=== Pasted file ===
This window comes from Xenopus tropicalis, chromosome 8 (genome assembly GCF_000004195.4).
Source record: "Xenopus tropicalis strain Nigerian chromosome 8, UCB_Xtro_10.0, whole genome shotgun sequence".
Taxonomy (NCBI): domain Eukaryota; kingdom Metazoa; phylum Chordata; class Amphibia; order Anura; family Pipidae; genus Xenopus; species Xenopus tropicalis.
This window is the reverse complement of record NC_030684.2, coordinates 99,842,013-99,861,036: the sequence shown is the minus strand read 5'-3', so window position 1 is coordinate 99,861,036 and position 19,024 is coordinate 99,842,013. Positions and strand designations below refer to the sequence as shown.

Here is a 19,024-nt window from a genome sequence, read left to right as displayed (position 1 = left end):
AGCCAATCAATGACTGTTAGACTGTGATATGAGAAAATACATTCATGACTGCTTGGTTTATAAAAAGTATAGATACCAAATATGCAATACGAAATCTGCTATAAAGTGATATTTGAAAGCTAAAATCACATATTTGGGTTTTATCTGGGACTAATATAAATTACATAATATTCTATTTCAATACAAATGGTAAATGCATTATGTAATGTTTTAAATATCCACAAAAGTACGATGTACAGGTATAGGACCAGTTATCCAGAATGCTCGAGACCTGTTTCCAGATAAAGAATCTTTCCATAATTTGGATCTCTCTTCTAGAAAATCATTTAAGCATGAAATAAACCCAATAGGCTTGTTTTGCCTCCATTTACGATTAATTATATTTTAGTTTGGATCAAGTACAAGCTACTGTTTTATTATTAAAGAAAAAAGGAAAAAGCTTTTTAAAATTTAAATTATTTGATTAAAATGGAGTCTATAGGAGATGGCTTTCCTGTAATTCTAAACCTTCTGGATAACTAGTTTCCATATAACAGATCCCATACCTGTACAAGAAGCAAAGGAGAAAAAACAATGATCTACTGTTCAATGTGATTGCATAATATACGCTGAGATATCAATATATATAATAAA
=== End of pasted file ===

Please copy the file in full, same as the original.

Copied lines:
This window comes from Xenopus tropicalis, chromosome 8 (genome assembly GCF_000004195.4).
Source record: "Xenopus tropicalis strain Nigerian chromosome 8, UCB_Xtro_10.0, whole genome shotgun sequence".
Taxonomy (NCBI): domain Eukaryota; kingdom Metazoa; phylum Chordata; class Amphibia; order Anura; family Pipidae; genus Xenopus; species Xenopus tropicalis.
This window is the reverse complement of record NC_030684.2, coordinates 99,842,013-99,861,036: the sequence shown is the minus strand read 5'-3', so window position 1 is coordinate 99,861,036 and position 19,024 is coordinate 99,842,013. Positions and strand designations below refer to the sequence as shown.

Here is a 19,024-nt window from a genome sequence, read left to right as displayed (position 1 = left end):
AGCCAATCAATGACTGTTAGACTGTGATATGAGAAAATACATTCATGACTGCTTGGTTTATAAAAAGTATAGATACCAAATATGCAATACGAAATCTGCTATAAAGTGATATTTGAAAGCTAAAATCACATATTTGGGTTTTATCTGGGACTAATATAAATTACATAATATTCTATTTCAATACAAATGGTAAATGCATTATGTAATGTTTTAAATATCCACAAAAGTACGATGTACAGGTATAGGACCAGTTATCCAGAATGCTCGAGACCTGTTTCCAGATAAAGAATCTTTCCATAATTTGGATCTCTCTTCTAGAAAATCATTTAAGCATGAAATAAACCCAATAGGCTTGTTTTGCCTCCATTTACGATTAATTATATTTTAGTTTGGATCAAGTACAAGCTACTGTTTTATTATTAAAGAAAAAAGGAAAAAGCTTTTTAAAATTTAAATTATTTGATTAAAATGGAGTCTATAGGAGATGGCTTTCCTGTAATTCTAAACCTTCTGGATAACTAGTTTCCATATAACAGATCCCATACCTGTACAAGAAGCAAAGGAGAAAAAACAATGATCTACTGTTCAATGTGATTGCATAATATACGCTGAGATATCAATATATATAATAAA